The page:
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Nepal fails to elect new PM - yet again
KATHMANDU, OCT 26 (Agencies):
Published on 26 Oct. 2010 10:38 PM IST
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Almost a month after India’s external affairs minister S M Krishna met Nepal’s representative, home minister Bhim Rawal, on the sidelines of the UN General Assembly in New York and urged for a quick resolution of protracted crisis in the formation of a new government, the Himalayan republic failed to elect a new premier on Tuesday, even after an unprecedented 13th round of vote, with less than a third of the disinterested lawmakers bothering to cast their vote.
According to TNN, the failure of the pro- India Nepali Congress party’s candidate Ram Chandra Poudel to win 300 votes means a 14th round of vote will now be held on Friday.
However, nothing short of a miracle would see Poudel, who got just 98 votes from the 144 MPs present, clinch simple majority Friday and end four months of futile sparring.
Nepal’s inability to form a new government means major Indo-Nepal agreements will continue to remain on the backburner with New Delhi loath to enter into important negotiations with a caretaker government and the opposition Maoist party preventing the outgoing cabinet of Prime Minister Madhav Kumar Nepal from signing any major deal.
The former guerrillas have even blocked the caretaker government from tabling the new budget, driving the country on the verge of bankruptcy.
The inability of the caretaker government to exercise any control on the Maoists as well as their People’s Liberation Army (PLA) is also causing concern to New Delhi.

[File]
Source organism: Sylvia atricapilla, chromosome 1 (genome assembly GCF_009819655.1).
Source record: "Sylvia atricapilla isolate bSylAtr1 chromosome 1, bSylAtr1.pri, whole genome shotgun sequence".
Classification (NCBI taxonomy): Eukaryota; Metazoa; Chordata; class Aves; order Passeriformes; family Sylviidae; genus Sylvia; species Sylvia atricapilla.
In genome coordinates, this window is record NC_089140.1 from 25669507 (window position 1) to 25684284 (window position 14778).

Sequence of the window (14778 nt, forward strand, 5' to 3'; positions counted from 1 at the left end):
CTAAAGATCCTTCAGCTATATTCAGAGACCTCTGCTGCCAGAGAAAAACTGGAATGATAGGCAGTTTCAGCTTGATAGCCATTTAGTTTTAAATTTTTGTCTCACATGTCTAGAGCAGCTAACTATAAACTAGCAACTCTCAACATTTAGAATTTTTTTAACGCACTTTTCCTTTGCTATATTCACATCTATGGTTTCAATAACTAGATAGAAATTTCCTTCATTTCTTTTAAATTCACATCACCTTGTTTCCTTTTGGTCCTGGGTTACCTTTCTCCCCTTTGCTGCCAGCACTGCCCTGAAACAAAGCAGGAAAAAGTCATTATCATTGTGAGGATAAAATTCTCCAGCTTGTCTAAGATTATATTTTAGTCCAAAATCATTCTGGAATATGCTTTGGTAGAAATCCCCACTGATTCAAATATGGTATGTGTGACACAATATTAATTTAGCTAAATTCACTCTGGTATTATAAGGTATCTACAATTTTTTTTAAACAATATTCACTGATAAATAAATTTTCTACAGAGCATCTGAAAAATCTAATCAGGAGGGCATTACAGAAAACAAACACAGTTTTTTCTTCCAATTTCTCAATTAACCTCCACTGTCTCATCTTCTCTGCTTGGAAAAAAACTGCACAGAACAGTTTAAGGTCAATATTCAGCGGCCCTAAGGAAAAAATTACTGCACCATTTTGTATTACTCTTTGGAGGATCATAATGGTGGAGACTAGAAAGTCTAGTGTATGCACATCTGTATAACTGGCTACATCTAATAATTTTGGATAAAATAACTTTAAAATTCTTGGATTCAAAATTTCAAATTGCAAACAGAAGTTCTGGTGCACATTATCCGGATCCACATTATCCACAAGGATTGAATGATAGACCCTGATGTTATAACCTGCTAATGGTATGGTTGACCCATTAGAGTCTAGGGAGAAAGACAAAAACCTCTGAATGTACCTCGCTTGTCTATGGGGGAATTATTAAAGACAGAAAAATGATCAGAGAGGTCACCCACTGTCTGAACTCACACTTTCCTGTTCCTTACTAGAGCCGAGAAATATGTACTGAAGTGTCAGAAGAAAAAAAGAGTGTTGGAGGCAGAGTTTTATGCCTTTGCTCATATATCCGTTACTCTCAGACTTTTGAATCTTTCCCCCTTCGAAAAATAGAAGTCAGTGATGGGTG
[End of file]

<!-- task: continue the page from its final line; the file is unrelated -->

Nearly a dozen Maoist leaders, including PLA commanders, went on a trip to China this month and South Block is curious about the purpose of the visit. While the Maoists are saying it was a personal trip, given the recent scandal about the Maoists seeking money from a Chinese businessman to buy MPs’ votes for Prachanda during the prime ministerial election, clandestine China visits are a matter of special interest to South Block.
The ministry of external affairs managed to wrest a victory of sorts when its demarche to the Nepali ambassador to India, Rukma Shumsher Rana, protesting the Maoist attack earlier this month on the Indian ambassador to Nepal, finally produced some result. Nepal’s home ministry said in a statement that it would enhance security for the Indian ambassador, Rakesh Sood, and ordered an inquiry into the incident.
Sood, who had gone to Solukhumbu district in northern Nepal on Oct 6 to inaugurate an eye clinic for school children, was shown black flags by Maoist protesters who also threw stones and shoes at his car. New Delhi’s protest almost a fortnight earlier failed to make Nepal’s government take action against the miscreants, who were led by former Maoist minister Gopal Kiranti, causing South Block to summon Rana in New Delhi.
However, given Nepal’s fragile political situation and the helplessness of the caretaker government, it remains to be seen if it will have the nerve to take action against Kiranti.

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